Child support stipulation agreements: How do they work?
Determining child support obligations is often one of the more difficult aspects of divorce. Lawsuits, lawyers, and the court system can prolong the process and increases expenses for both parties.
However, in some instances, the courts can be skipped almost entirely. If the parties are able to agree to terms, and meet certain criteria, they can settle the matter more efficiently and with less involvement from a judge. Their agreement is formalized in what’s known as a child support stipulation agreement.
The basics of a stipulation
Although it may sound like legalese, these stipulation agreements are fairly straightforward. It’s essentially a contract between the parents that creates child support obligations. The amount and method of payment are established, as are other rights and obligations.
In addition to being quicker and easier, these agreements potentially allow the parties to circumvent certain court requirements. For example, California requires that child support obligations to be established using pre-determined guidelines. However, it does allow child stipulation agreements to stray from these guidelines, allowing the parties to set obligations as high or as low as they want–subject to judicial approval.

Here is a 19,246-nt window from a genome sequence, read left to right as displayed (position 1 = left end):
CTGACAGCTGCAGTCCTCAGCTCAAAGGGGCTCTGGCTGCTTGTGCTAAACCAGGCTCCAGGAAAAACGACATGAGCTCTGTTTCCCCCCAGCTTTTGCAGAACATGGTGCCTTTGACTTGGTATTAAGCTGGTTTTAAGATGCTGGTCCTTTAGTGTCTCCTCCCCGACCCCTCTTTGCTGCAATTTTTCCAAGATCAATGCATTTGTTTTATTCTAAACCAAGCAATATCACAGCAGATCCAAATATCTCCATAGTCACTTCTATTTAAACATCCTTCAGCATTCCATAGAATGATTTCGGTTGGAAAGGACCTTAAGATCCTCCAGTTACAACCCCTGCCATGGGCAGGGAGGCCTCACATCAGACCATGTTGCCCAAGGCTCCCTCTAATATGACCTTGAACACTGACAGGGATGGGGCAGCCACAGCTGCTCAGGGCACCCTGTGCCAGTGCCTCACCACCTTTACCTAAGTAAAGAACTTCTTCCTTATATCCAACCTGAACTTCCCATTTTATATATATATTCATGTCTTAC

Other criteria that may be required
California courts often require stipulation agreements to meet certain criteria in order to be enforceable. For example, the state may prevent a party receiving public assistance – such as TANF – from signing a child support agreement. Additionally, courts may impose the same basic requirements of goodwill and freedom of contract that govern all other legal agreements.
Although child stipulation agreements spare parties the hassle of court, they shouldn’t be taken lightly. They create important rights and obligations that are legally enforceable. A failure to pay close attention to the wording can have devastating consequences. As with any other legal document, a child support agreement should be drafted with the assistance of a lawyer that specializes in family law.